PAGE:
An exhibition presenting a variety of fresh perspectives on the Irish Museum of Modern Art
s Collection opens to the public at Ormeau Baths Gallery on Friday 16 October 2009. As a publicly funded gallery, the Ormeau Baths Gallery is supported by Belfast City Council and The Arts Council of Northern Ireland, OBG are proud to be exhibiting a unique artistic concept from an international gallery such as IMMA. This exhibition marks the first occasion that IMMAs National Program and OBG have collaborated.
Exquisite Corpse comprises 17 works from IMMAs Collection selected by range of people from across the Irish and international arts world. These include renowned Surrealism scholar Dawn Ades, award-winning writer Colm Tóibín, celebrated artist Michael Craig-Martin and senior Tate curator Frances Morris. The resulting exhibition features a diverse range of works, including those by Barrie Cooke, Dorothy Cross, Richard Hamilton, Rebecca Horn, Caroline McCarthy, Vik Muniz, Kathy Prendergast and many more. The exhibition will be officially opened by Christina Kennedy, Senior Curator: Head of Collections, IMMA, at 7.00pm on Thursday 15 October.
Also known today as Consequences, the game Exquisite Corpse was invented by the Surrealist poets in 1925 and derives its name from a phrase used by them: Le cadavre exquis boira le vin nouveau (The exquisite corpse will drink the new wine). This involved several participants creating a poem or drawing with the idea of the body as a point of departure. A crucial element was that each player was unaware of what the others had written or drawn, resulting in a sequential collage of words or images.
The game grew out of the Surrealists interest in developing techniques that inspired free forms of association, unfettered by aesthetic, moral, and rational considerations. This mechanism provided a strategy for drawing out content in a spontaneous, unselfconscious way to allow the creative process to come to the fore, thus broadening the range of possible meanings. One of the fascinating aspects of the game is how, despite its apparently disparate elements, underlying connections often materialize, and visitors can judge for themselves the extent to which this is also the case with this exhibition.
The process of selecting the participants has been the main curatorial input by the Museum. Eligibility relied on the participants having some previous experience of IMMAs Collection. The period of deliberation was kept as brief as possible, in order to maintain the instinctive nature of the game. It was serendipitous that Dawn Ades, renowned for her scholarship in Surrealism, was by virtue of her surname also the first player and so was able to bring her particular expertise to bear at the very beginning of the process. This led to her essay on Surrealism and the Outsiders and her choice of a work by Madge Gill from the Musgrave Kinley Outsider Art Collection at IMMA. As she mentions in her text, the Surrealists were among the first to recognize the potency of Outsider art (created by those working outside established art structures) and in it the freedoms that they advocated.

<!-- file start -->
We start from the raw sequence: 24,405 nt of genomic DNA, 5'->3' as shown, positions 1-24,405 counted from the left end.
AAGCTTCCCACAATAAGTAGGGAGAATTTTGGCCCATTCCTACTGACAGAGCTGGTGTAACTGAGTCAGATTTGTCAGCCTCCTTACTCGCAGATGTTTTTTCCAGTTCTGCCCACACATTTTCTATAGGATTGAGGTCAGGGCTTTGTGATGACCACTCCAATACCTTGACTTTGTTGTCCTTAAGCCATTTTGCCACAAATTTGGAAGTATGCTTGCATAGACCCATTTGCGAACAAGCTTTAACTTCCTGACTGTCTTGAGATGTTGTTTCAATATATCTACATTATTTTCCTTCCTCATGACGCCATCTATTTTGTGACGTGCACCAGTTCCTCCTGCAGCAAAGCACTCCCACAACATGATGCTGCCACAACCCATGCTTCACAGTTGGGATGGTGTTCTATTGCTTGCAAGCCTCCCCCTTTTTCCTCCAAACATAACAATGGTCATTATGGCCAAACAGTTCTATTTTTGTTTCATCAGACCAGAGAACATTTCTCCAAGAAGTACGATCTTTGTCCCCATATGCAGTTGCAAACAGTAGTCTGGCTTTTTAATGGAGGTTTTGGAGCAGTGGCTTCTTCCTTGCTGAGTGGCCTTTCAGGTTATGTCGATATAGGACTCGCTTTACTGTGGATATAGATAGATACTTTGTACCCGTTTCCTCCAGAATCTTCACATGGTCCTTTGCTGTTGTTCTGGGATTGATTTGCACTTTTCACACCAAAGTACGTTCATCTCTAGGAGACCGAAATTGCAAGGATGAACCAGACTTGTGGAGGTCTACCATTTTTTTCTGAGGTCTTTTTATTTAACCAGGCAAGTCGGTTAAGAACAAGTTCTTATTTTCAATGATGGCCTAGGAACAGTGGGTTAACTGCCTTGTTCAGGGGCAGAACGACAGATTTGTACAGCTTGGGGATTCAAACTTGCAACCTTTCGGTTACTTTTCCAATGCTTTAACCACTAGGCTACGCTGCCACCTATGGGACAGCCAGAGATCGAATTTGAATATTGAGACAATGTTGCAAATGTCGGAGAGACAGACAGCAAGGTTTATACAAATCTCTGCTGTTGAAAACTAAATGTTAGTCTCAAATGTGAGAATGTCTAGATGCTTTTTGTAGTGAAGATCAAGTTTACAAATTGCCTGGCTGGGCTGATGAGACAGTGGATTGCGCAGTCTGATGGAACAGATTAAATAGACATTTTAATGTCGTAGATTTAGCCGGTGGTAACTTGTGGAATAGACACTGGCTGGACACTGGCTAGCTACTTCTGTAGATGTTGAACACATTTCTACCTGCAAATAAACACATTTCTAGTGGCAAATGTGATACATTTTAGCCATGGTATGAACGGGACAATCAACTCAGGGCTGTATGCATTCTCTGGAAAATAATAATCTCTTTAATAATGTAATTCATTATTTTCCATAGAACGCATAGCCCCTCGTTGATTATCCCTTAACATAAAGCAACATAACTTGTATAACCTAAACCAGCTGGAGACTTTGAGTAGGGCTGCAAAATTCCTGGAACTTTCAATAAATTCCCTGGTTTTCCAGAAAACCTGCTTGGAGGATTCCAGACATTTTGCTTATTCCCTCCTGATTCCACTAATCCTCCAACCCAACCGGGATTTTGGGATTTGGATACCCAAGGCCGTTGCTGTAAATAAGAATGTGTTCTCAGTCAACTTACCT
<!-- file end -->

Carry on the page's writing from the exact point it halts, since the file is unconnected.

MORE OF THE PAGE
The paradoxical title Exquisite Corpse itself influenced diverse choices and responses. Some works evoke the body in a visceral sense, others through abstract means, and some both at the same time, such as From the Mechanism of Meaning, 1971, by Shusaku Arakawa, chosen by Mick Wilson. Nicola Lees selection is a response involving the Ulysses inspired prints of Richard Hamilton from the Collection and a book installation by artist Simon Popper consisting of 120 copies of his alphabetized version of Ulysses. Artist Mark Garrys selection plays on the ruse inherent in the game by inviting Erin Potts to choose the artwork and collaborating with Dianne De Stefano and Potts to evolve the text. The other participants are Gerald Barry, Aileen Corkery, Jonathan Carroll, Michael Craig-Martin, Deirdre Horgan, Jaki Irvine, Nicola Lees, Tony Magennis, Lisa Moran, Frances Morris and Colm Tóibín.
Commenting on the use of the Exquisite Corpse device to generate new insights into the Collection, Christina Kennedy, Head of IMMAs Collections and the curator of the exhibition, said: Exquisite Corpse could be seen as an elaborate, esoteric, some might say frivolous, historical model, yet it provides a unique methodology for a form of experimentation and creative experience which bypasses the exhaustive mediation of post-modernism and is a framework which allows for the possibility of the unknown, the unforeseen, the ambiguous, the open-ended.
The central aim of the Irish Museum of Modern Arts National Program is to establish the Museums core values of excellence, inclusiveness and accessibility to contemporary art on a national level. Focusing on the Museums Collection, the program facilitates offsite projects and exhibitions in a range of venues and situations throughout Ireland. IMMA aims to act as a resource at a local level through working in partnership and relying on the knowledge and concerns of the local community. Partner organizations are wide-ranging and include a variety of venues both in traditional art and non-arts spaces, allowing for far-reaching access and interaction. The National Programme is supported by the Department of Arts, Sport and Tourism.
The exhibition is co-curated by Christina Kennedy and Charlotte Bonham-Carter, former Assistant Curator: Collections at IMMA. The exhibition was first shown at IMMA in 2008/09.